Monthly Archives: January 2017

Batch 34: Lune Bière de Garde

Brew Date:  Feb 19th, 2017      Bottle Date: Apr 17, 2017 [Clean]   Sep 9, 2017 [Mixed ferm]

OG: 1.066    FG: 1.005    ABV: 8.0%    IBU: 25    SRM: 10-12


Bière de Garde is a challenging style to brew to me because it needs to be exemplary in order to be interesting. It’s a very middle-of-the-road beer in many respects, especially with the clean fermentation profile of modern versions. Despite this, since it is a traditional farmhouse ale I can’t help but want to continue to explore the style. This brew builds upon some of the things I’ve learned with my first two bière de gardes in terms of grist, and I am trying out Imperial Yeast’s B51 “Workhorse” strain, which is a particularly neutral Belgian strain. I asked Imperial about its suitability to a BdG if fermented in the low end of the temperature range and was assured it makes good sense to use.

The target with this grist is bready complexity while keeping malt sweetness restrained and allowing the beer to attenuate to a dry finish. Some will be bottled after primary as a more modern interpretation of the style while just under 3 gallons will be conditioned with brett brux for a more rustic, and perhaps more historic flavour profile.  I dropped the OG a little on this batch due to the superattenuation expected from the brettanomyces fermentation.


Brew Details (4.5 gallon batch):

6.50 lbs Bohemian Pilsner [52.8%]

2.75 lbs Vienna [22.3%]

1.00 lbs Munich 9L [8.1%]

1.00 lbs Dextrose [8.1%]

0.50 lbs Flaked wheat [4.0%]

0.50 lbs Caramunich II [4.0%]

0.06 lbs Carafa II [0.5%]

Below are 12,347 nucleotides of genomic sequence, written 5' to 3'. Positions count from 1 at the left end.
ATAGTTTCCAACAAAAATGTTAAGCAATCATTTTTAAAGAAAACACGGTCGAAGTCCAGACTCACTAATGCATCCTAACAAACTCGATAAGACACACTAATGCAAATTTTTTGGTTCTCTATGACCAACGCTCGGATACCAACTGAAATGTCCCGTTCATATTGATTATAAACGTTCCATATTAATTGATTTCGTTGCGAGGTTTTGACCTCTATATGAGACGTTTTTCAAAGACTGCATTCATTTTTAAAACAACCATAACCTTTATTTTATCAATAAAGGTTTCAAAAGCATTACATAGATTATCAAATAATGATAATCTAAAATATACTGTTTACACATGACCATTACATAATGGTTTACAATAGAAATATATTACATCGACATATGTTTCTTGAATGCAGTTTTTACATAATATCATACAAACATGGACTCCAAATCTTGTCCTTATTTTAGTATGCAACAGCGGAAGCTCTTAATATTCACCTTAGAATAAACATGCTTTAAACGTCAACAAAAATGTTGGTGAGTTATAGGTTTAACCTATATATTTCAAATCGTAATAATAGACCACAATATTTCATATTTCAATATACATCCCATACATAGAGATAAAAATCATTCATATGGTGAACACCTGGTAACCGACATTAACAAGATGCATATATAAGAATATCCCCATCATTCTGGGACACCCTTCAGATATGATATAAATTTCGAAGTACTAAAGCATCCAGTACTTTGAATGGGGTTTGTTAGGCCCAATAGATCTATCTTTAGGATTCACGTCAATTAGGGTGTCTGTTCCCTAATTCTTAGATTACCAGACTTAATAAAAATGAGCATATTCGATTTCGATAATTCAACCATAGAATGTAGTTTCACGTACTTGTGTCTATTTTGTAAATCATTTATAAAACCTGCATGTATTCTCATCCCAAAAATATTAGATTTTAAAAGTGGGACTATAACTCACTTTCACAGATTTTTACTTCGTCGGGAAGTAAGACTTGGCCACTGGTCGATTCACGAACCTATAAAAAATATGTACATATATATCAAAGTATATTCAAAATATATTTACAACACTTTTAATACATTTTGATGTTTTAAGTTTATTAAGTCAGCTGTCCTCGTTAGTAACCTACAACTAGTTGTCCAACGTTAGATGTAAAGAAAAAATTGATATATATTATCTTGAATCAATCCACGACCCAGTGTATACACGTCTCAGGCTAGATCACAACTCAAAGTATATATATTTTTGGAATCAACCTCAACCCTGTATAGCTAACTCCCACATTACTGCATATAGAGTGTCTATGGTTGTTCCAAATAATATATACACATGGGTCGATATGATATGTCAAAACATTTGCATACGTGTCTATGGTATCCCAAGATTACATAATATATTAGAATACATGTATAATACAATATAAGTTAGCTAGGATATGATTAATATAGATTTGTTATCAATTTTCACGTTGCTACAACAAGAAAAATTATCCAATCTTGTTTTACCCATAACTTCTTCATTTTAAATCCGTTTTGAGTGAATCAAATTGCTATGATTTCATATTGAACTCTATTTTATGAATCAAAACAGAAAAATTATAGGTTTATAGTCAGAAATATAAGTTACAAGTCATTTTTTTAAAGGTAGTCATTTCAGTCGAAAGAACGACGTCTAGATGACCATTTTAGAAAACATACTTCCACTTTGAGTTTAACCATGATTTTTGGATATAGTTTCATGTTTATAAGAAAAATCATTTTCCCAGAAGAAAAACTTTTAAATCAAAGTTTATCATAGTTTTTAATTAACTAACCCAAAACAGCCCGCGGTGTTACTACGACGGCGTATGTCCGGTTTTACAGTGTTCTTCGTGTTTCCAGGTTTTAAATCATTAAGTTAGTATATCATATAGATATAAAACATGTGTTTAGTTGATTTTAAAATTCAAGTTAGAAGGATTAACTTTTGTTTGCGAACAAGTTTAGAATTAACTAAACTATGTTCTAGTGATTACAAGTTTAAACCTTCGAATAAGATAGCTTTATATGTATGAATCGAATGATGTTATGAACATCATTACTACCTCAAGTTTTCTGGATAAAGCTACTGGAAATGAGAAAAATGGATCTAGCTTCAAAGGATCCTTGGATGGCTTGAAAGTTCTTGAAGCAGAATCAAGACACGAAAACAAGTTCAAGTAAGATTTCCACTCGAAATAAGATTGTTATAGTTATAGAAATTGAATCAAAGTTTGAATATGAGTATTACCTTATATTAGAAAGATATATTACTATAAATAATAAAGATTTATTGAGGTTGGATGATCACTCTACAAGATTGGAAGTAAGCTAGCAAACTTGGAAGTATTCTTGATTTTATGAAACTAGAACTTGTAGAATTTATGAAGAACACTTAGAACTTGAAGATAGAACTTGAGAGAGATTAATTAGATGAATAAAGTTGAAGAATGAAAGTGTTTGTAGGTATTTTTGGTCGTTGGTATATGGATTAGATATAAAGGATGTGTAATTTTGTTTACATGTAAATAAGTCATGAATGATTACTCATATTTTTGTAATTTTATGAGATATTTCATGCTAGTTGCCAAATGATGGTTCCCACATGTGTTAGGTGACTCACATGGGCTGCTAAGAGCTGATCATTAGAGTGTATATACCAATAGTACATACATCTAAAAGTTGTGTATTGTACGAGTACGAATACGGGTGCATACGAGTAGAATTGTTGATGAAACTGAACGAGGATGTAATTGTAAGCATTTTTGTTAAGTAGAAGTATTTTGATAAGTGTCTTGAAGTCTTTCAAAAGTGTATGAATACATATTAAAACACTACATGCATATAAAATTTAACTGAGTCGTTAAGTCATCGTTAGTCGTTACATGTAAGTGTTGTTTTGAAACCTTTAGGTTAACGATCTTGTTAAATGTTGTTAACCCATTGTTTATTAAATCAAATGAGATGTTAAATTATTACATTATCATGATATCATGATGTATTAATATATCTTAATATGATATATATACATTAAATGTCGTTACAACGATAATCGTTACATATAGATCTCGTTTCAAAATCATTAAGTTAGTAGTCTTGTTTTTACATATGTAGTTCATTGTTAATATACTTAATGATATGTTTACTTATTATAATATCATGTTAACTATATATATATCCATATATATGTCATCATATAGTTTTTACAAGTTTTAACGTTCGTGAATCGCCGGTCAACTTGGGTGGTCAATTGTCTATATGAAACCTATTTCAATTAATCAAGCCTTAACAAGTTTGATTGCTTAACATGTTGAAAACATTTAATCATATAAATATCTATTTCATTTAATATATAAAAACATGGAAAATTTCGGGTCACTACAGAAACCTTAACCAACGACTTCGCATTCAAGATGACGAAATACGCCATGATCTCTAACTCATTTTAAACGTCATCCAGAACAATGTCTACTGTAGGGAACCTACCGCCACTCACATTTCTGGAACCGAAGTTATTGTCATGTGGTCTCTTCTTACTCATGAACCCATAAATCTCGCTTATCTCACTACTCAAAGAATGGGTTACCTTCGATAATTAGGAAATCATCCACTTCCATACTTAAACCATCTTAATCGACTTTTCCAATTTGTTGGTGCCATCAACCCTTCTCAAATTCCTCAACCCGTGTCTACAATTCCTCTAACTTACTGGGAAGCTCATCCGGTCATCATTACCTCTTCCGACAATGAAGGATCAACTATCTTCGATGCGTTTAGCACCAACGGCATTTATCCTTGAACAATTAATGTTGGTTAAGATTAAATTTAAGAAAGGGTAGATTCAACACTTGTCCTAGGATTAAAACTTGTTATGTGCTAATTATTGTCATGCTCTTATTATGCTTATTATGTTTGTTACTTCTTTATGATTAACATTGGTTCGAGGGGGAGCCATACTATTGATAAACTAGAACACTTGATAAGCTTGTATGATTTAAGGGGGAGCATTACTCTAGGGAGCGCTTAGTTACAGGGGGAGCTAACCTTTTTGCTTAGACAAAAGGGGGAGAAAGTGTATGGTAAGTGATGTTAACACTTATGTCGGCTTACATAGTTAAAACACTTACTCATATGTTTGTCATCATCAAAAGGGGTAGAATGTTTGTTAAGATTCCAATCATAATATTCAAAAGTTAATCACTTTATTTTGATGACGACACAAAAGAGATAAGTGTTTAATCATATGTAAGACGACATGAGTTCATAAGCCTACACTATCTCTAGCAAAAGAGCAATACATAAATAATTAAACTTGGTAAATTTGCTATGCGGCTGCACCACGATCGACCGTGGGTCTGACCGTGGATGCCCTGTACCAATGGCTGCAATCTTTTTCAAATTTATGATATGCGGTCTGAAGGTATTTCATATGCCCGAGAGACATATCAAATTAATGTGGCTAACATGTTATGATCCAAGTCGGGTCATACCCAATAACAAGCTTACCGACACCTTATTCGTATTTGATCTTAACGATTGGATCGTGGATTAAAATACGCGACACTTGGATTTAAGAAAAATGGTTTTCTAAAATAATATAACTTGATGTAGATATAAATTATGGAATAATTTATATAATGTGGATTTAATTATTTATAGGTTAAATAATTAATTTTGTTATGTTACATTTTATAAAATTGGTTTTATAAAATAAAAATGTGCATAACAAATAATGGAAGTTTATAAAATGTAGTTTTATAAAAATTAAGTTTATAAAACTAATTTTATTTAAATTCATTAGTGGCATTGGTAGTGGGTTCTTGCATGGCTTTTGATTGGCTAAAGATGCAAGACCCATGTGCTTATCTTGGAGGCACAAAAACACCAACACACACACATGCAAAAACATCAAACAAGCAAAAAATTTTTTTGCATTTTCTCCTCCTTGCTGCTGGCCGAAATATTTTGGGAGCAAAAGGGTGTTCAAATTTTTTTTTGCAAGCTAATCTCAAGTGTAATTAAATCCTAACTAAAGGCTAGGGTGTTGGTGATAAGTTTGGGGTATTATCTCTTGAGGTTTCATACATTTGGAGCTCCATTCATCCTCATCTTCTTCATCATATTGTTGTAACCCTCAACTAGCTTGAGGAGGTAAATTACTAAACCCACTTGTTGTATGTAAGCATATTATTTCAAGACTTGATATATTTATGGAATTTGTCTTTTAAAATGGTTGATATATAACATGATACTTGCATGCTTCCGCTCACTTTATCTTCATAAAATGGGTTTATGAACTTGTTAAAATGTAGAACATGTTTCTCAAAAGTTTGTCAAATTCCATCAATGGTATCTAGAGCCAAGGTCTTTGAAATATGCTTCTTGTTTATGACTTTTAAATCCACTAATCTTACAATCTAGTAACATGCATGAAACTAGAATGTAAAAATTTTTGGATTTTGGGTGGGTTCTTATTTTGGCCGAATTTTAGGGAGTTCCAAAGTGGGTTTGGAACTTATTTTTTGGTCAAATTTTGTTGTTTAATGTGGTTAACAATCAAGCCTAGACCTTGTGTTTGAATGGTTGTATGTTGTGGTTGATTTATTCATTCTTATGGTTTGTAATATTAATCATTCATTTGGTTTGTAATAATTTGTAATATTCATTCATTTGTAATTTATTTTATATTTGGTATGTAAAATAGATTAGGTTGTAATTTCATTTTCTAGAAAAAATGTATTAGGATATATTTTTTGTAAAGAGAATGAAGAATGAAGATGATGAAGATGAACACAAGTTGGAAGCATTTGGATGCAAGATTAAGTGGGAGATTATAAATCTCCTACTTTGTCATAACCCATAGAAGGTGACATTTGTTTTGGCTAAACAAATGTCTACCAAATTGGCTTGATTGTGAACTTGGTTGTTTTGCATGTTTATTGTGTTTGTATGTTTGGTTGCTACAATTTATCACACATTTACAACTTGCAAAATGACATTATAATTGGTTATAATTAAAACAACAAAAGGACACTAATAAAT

1.25 oz Tettnanger @ 90 mins [18 AAU]

0.75 oz Tettnanger @ 20 mins [7 AAU]


Fermentation: Imperial B51 ‘Workhorse’ at 66F for 5 days, then let rise to 72F

Other: 1 tsp CaCl, 1/2 tsp Gypsum added to sparge water.


Brew Day Notes:  Mashed in at 11:30am. Mashing at 145F for 25 minutes, then using the lower-wattage element on the Grainfather to slowly ramp up: 20 minutes at 150F, 20 minutes at 153F, 20 minutes at 156F, and finally mash out at 170F for 15. Used a pretty stiff mash : 4 gals in the GF, and a touch under 4 gal sparge water heated on the stovetop. Stiffer mash resulted in noticeably slower sparge drain, though steady and probably better for extraction. Boiled 120 minutes. Added last hop addition & sugar about 10m before starting chiller recirculation to sanitize. Collected 4.9 or so gallons of 1.066 wort at 58F, hit with 35 seconds of pure O2, and pitched a can of Imperial B51. Put in a cool corner of the bedroom to naturally rise to around 66-68F.  [24h update] fermenting strong at 67F liquid temp now.  Was 62F at 12h in.


[Mar 3, 2017]  Gravity sample, down to 1.013. Expected a few points lower at this point. It’s perhaps a shade lighter than my lighter than my last bière de garde but good colour. Aroma is quite different than previous attempts – like a strong Czech pilsner kind of aroma. Pleasant actually, though unexpected. Tastes kind of like a maltier pilsner as well. Nice dry and bready malt character, not coming across sweet despite the gravity. It’s not what I expected at this stage, but I am quite optimistic it’s going to be good.

[Mar 5, 2017]  Transferred 2.5 gals to glass carboy and pitched WLP 650 – Brett Brux. Remainder transferred to SS secondary to condition clean for a little while before bottling.

[Apr 17, 2017]  Bottled the clean portion at 1.005.  Great clarity, taste is clean with toasty malt. Bottled 1.65 gallons with 1.6 oz of corn sugar.

[May 8, 2017]  Bottle of the clean version. Carbonation is low to medium. Colour is darker than target, more brown than amber. More importantly, the flavour is much moreso in line with a brown version of the style vs. amber. The carafa addition seems to have also added a nuttiness, not quite roasty but certainly a dark malt character to the beer. A bit more caramel than previous batches as well. Still quite dry, all good there. The change to the Imperial yeast has added a bit more spice but is fairly neutral.


Batch 32: Saison Dorée

Brewed:  Jan 22, 2017    Bottled:  Feb 15, 2017